12 Jun 2014

ASTRON and POLFAR construct LOFAR antenna stations

ASTRON and the Polish LOFAR consortium POLFAR have signed a contract for the construction of three new antenna stations for the International LOFAR Telescope (ILT) in the north, west and south of Poland.

Signing of the contract took place at the University of Warmia and Mazury in Olsztyn in Poland in the presence of representatives of ASTRON, the Polish Ministry of Science and Higher Education and local governments, and representatives of the Polish astronomical and space sciences communities.

At the end of 2013, POLFAR received a grant from the Polish Minister of Science and Higher Education for the construction and equipment of three international LOFAR stations as part of their national research infrastructure investment.

The new LOFAR stations will be located in Łazy (in southern Poland, operated by the Jagiellonian University in Krakow), Bałdy (in northern Poland, operated by the University of Warmia and Mazury in Olsztyn), and Borówiec (in western Poland, operated by the Space Research Centre of the Polish Academy of Sciences). The formal agreement marks the start of the preparations for the roll-out of these new stations.

LOFAR, designed and built by ASTRON Netherlands Institute for Radio Astronomy, is a transformational radio telescope that is uniquely powerful and versatile for studies at the lowest frequencies that can be observed from Earth.

With LOFAR, astronomers can look back billions of years to a time before the first stars and galaxies were formed (the so-called ‘Dark Ages’), they can survey vast areas of the low-frequency radio sky, and they can be constantly on the lookout for some of the most energetic and burst-like events in the universe. Astronomical interests in Poland range from neutral hydrogen distribution in the distant early universe, to the timing of pulsars, and to studies of magnetic fields in various intergalactic, interstellar, planetary, and solar environments.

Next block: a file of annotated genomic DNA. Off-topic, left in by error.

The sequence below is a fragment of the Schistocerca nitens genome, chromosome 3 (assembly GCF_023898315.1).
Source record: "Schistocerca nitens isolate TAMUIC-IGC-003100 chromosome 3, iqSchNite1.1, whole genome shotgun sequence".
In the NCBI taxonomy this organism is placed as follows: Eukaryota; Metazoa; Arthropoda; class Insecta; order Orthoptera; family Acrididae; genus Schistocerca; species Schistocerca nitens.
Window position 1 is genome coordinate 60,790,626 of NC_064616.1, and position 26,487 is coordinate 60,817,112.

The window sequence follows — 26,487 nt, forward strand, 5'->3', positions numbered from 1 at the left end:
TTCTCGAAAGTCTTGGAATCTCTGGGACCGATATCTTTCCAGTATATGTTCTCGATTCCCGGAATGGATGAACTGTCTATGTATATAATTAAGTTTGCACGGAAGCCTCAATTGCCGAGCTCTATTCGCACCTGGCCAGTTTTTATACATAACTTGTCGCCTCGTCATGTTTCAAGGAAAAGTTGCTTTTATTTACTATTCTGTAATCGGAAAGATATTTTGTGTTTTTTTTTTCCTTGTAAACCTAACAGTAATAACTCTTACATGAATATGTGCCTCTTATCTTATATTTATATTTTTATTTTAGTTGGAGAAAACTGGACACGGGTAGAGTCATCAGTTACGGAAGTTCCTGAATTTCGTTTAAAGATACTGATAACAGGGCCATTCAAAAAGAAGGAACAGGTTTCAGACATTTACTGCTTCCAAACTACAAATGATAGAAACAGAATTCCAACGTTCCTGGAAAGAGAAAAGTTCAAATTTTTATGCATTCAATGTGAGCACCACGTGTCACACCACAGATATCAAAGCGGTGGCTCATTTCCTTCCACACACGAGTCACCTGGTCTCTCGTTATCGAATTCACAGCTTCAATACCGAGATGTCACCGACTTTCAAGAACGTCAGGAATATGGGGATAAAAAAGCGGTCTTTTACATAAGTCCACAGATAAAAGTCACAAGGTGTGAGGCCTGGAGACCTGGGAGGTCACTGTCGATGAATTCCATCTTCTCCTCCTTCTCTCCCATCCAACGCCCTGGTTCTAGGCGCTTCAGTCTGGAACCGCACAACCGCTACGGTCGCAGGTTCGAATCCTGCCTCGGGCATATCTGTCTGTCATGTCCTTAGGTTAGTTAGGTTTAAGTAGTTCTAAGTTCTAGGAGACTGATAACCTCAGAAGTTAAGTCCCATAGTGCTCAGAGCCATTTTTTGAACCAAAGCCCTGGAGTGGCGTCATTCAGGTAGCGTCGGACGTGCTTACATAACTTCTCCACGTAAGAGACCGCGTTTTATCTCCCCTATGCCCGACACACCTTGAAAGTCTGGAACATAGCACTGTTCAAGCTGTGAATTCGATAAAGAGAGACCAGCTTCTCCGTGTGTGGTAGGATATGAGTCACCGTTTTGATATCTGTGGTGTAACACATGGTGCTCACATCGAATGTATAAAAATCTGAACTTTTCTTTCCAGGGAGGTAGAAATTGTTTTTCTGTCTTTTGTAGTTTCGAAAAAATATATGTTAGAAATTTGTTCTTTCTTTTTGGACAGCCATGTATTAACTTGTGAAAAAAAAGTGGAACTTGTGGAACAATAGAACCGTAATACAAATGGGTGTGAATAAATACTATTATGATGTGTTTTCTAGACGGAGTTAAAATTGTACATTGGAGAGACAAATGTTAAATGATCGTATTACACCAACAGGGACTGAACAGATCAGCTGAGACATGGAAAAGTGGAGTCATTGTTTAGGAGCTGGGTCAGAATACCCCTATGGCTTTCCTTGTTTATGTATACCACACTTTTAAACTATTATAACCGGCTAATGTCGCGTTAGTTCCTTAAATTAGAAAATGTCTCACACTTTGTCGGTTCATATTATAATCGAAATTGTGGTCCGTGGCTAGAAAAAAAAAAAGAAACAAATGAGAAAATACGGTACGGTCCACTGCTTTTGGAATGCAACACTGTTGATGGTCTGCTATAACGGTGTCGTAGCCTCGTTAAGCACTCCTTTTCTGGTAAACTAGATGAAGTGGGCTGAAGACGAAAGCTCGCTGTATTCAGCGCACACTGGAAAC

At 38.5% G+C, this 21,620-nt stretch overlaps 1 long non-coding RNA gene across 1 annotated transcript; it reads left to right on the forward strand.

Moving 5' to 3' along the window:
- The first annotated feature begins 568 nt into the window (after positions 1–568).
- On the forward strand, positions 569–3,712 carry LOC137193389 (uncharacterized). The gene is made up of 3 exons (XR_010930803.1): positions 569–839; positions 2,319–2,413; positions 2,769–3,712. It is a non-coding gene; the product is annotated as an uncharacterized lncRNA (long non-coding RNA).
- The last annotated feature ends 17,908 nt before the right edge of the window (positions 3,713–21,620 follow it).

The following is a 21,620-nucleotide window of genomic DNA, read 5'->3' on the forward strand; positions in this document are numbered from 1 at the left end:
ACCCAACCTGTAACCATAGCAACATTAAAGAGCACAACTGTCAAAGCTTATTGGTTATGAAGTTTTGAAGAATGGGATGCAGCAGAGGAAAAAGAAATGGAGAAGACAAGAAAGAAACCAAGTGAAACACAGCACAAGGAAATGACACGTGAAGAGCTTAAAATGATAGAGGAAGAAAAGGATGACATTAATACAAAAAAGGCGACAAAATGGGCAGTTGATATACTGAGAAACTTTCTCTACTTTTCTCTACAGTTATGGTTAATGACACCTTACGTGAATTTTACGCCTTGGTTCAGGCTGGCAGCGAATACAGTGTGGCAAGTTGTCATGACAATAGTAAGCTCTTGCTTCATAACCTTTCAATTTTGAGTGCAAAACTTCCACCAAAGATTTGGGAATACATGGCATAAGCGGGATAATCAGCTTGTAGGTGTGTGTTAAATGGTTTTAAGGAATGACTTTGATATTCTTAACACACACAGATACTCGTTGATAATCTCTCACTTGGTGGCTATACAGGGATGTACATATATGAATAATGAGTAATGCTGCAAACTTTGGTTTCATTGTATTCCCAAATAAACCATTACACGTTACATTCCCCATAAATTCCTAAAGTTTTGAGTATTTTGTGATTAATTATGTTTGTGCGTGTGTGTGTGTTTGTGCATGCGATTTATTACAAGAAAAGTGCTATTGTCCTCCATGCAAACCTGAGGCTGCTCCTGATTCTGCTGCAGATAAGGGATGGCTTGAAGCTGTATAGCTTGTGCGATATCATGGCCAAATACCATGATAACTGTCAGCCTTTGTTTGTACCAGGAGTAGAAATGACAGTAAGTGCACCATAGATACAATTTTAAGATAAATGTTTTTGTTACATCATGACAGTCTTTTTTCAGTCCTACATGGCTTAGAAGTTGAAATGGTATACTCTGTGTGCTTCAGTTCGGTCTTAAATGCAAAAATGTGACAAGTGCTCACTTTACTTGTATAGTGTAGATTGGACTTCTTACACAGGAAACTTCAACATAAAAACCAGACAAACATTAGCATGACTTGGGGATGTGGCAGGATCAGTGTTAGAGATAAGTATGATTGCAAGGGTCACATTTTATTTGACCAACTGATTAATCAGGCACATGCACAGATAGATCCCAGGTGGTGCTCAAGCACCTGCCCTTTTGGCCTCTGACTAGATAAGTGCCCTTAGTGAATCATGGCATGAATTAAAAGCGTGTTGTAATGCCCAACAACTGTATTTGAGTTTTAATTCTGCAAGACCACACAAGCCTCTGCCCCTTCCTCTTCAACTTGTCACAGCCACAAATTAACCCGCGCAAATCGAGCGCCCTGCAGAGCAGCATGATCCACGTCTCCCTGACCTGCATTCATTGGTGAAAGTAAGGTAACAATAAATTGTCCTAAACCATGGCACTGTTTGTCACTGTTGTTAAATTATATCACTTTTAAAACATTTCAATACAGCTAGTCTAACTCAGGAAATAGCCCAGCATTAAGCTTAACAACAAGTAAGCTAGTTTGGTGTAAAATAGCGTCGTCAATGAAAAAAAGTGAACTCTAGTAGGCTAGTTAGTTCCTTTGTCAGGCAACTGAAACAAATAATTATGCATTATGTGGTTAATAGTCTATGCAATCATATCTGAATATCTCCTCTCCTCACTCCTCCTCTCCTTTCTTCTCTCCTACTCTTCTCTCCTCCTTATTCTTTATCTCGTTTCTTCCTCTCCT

The International LOFAR Telescope has 38 stations in the Netherlands, six in Germany, and one each in France, Sweden and the United Kingdom. Connecting the three new ‘POLFAR’ stations will add valuable extra sensitivity to the array. And in particular, the Polish stations give ‘baselines’ of up to 1550 km in the array, making the ILT a much more capable instrument for high resolution imaging of detailed structures. The positions of the new stations also literally provide new angles on ionospheric tomography.

Director of the International LOFAR Telescope, Dr. Rene Vermeulen, is happy with the construction of the new antenna stations in Poland: ‘With this addition, the ILT network can make significantly sharper images of the sky.’

All components for the LOFAR stations, such as the manufacturing of thousands of antenna elements and electronics, are to be contracted out to industry. The construction of the three new stations will start immediately and is estimated to be completed before the end of 2015.

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